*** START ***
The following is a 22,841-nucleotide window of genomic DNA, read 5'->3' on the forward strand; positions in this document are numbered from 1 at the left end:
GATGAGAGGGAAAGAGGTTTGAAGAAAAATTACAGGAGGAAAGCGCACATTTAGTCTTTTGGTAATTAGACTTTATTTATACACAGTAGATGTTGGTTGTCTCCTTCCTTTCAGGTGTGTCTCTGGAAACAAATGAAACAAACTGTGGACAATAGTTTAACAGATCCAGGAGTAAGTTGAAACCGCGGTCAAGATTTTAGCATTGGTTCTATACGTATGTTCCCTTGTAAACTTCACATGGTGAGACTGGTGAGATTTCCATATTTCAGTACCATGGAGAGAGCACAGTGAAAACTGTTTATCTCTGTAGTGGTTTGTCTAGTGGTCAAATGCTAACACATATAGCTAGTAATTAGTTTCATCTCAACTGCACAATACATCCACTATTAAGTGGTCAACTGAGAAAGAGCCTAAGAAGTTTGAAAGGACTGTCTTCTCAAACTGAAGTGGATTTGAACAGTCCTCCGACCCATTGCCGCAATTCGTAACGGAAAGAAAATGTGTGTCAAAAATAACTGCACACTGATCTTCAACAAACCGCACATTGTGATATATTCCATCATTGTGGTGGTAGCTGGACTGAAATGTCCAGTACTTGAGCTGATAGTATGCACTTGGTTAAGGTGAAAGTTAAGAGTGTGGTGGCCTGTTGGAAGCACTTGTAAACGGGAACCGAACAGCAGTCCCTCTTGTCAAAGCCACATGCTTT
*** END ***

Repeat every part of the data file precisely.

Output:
The following is a 22,841-nucleotide window of genomic DNA, read 5'->3' on the forward strand; positions in this document are numbered from 1 at the left end:
GATGAGAGGGAAAGAGGTTTGAAGAAAAATTACAGGAGGAAAGCGCACATTTAGTCTTTTGGTAATTAGACTTTATTTATACACAGTAGATGTTGGTTGTCTCCTTCCTTTCAGGTGTGTCTCTGGAAACAAATGAAACAAACTGTGGACAATAGTTTAACAGATCCAGGAGTAAGTTGAAACCGCGGTCAAGATTTTAGCATTGGTTCTATACGTATGTTCCCTTGTAAACTTCACATGGTGAGACTGGTGAGATTTCCATATTTCAGTACCATGGAGAGAGCACAGTGAAAACTGTTTATCTCTGTAGTGGTTTGTCTAGTGGTCAAATGCTAACACATATAGCTAGTAATTAGTTTCATCTCAACTGCACAATACATCCACTATTAAGTGGTCAACTGAGAAAGAGCCTAAGAAGTTTGAAAGGACTGTCTTCTCAAACTGAAGTGGATTTGAACAGTCCTCCGACCCATTGCCGCAATTCGTAACGGAAAGAAAATGTGTGTCAAAAATAACTGCACACTGATCTTCAACAAACCGCACATTGTGATATATTCCATCATTGTGGTGGTAGCTGGACTGAAATGTCCAGTACTTGAGCTGATAGTATGCACTTGGTTAAGGTGAAAGTTAAGAGTGTGGTGGCCTGTTGGAAGCACTTGTAAACGGGAACCGAACAGCAGTCCCTCTTGTCAAAGCCACATGCTTT